Last week, our blog series featured steps to crafting an effective financial system process. This week we change gears and point out a few areas of concern to be aware of in the process.
Financial processes are not static. Changes to a firm’s business model (management, organizational structure, acquisitions, products, markets, countries of operation, etc.), regulatory environment, or technology platforms can necessitate workarounds in order to meet reporting deadlines. Over time, these manual interventions compound, resulting in a fractured financial process.
Viewing and documenting the end-to-end financial process with fresh, unbiased eyes is a prudent approach to identifying opportunities to drive towards the goal of a removing the manual touchpoints and streamlining the operation.
Extracting and analyzing all manual and uploaded postclosing entries for a recent accounting period from the general ledger, along with their sources, will reveal areas of focus. By reviewing the journals in each batch, the timing dependencies of the journals can be determined. With the predecessor for each batch known, a Gantt or PERT chart can be constructed to highlight critical path impact of each segment of the post-closing entries.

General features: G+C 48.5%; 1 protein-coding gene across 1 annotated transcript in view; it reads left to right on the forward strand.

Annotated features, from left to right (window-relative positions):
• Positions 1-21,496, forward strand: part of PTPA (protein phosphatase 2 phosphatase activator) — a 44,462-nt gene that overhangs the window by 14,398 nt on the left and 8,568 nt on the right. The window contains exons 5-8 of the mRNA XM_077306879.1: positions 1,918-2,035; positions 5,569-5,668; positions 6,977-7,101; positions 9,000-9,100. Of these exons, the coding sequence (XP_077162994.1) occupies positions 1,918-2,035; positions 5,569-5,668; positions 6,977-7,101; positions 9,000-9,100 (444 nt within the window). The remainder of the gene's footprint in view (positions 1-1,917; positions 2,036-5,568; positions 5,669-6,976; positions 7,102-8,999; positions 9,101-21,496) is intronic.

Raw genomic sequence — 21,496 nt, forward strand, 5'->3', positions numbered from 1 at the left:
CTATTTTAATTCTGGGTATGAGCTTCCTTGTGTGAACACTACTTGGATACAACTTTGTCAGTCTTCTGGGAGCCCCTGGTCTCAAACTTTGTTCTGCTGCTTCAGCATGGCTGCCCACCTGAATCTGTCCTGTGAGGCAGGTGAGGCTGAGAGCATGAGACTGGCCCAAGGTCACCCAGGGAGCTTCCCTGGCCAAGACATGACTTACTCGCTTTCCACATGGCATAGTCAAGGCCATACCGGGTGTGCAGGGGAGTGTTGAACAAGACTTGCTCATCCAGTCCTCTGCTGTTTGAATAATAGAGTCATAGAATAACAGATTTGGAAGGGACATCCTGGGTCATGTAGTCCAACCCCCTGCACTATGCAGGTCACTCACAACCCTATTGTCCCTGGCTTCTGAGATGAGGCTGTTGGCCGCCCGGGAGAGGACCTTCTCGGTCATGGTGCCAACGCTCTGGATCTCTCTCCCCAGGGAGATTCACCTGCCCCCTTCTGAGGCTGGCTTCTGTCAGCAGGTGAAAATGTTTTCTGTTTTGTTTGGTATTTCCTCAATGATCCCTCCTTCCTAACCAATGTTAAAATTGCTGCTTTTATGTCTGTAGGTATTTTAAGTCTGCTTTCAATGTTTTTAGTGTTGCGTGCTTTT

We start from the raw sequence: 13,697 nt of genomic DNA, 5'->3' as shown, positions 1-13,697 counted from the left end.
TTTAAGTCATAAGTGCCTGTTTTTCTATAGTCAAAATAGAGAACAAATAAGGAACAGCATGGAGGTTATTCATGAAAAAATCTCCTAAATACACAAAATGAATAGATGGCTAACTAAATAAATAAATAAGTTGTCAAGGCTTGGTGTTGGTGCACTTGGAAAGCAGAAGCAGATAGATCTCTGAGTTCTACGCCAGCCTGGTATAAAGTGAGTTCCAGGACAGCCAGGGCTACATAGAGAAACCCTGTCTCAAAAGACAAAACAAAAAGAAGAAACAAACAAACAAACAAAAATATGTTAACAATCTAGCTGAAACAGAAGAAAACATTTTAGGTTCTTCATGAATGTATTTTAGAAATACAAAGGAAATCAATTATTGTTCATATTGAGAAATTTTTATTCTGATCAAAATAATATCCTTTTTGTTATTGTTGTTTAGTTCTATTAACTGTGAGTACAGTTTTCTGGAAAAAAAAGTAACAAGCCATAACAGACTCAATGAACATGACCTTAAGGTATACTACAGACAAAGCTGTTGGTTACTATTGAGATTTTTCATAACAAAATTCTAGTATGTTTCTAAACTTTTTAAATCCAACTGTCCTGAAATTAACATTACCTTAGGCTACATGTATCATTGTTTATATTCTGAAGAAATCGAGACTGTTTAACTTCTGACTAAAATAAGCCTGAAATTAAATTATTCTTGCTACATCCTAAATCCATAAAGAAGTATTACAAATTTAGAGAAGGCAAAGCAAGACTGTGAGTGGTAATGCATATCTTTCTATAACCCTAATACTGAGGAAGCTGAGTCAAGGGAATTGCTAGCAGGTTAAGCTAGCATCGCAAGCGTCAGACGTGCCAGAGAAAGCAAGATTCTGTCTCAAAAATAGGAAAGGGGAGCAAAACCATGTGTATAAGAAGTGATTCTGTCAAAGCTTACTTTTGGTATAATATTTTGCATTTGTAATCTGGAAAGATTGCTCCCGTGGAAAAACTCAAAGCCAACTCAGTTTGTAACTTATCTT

Automated journal feeds should be reviewed to ensure they are being processed at the earliest possible time in the closing cycle (e.g. expense/overhead allocations as soon as P&L closed).
Special attention should be paid to the time and effort required to prepare regulatory reports. As reporting requirements evolve, rather than change the mapping structures that create the regulatory lines, back-end processes are created to slice, dice, and reclassify balances to adhere to the revised reporting classifications. These workarounds are generally due to missing data attributes or the reluctance to change reporting structures for fear of impacting other reports or users. The general ledger trial balance for a recent accounting period can be reviewed to indicate those source systems that have strayed from providing the data attributes required to map the balances to the requisite reporting lines systemically.
Special consideration needs to be taken where a firm, through acquisitions or otherwise, has multiple general ledger systems in use. Where practical, a single ledger environment, with its uniform processes and chart-of accounts will result in a more efficient and streamlined financial process. There is an inherent advantage in having all operating units speaking the same accounting language.
Where a single ledger profile is not feasible, the subsidiary ledgers may be considered sub-ledgers and mapped to the core G/L, or alternately left independent, simply feeding an external consolidation system (e.g., Hyperion). The decision as to which architectural path to follow should be dictated by the firm’s desired financial consolidation and reporting process.
When a firm needs to consolidate and report against multiple accounting standards (e.g., GAAP, IFRS), adjusting entries should be indicated as such via coding nomenclature, such that the downstream consolidation and reporting applications can include/exclude the journal balances as dictated by the specific accounting rules of each standard.
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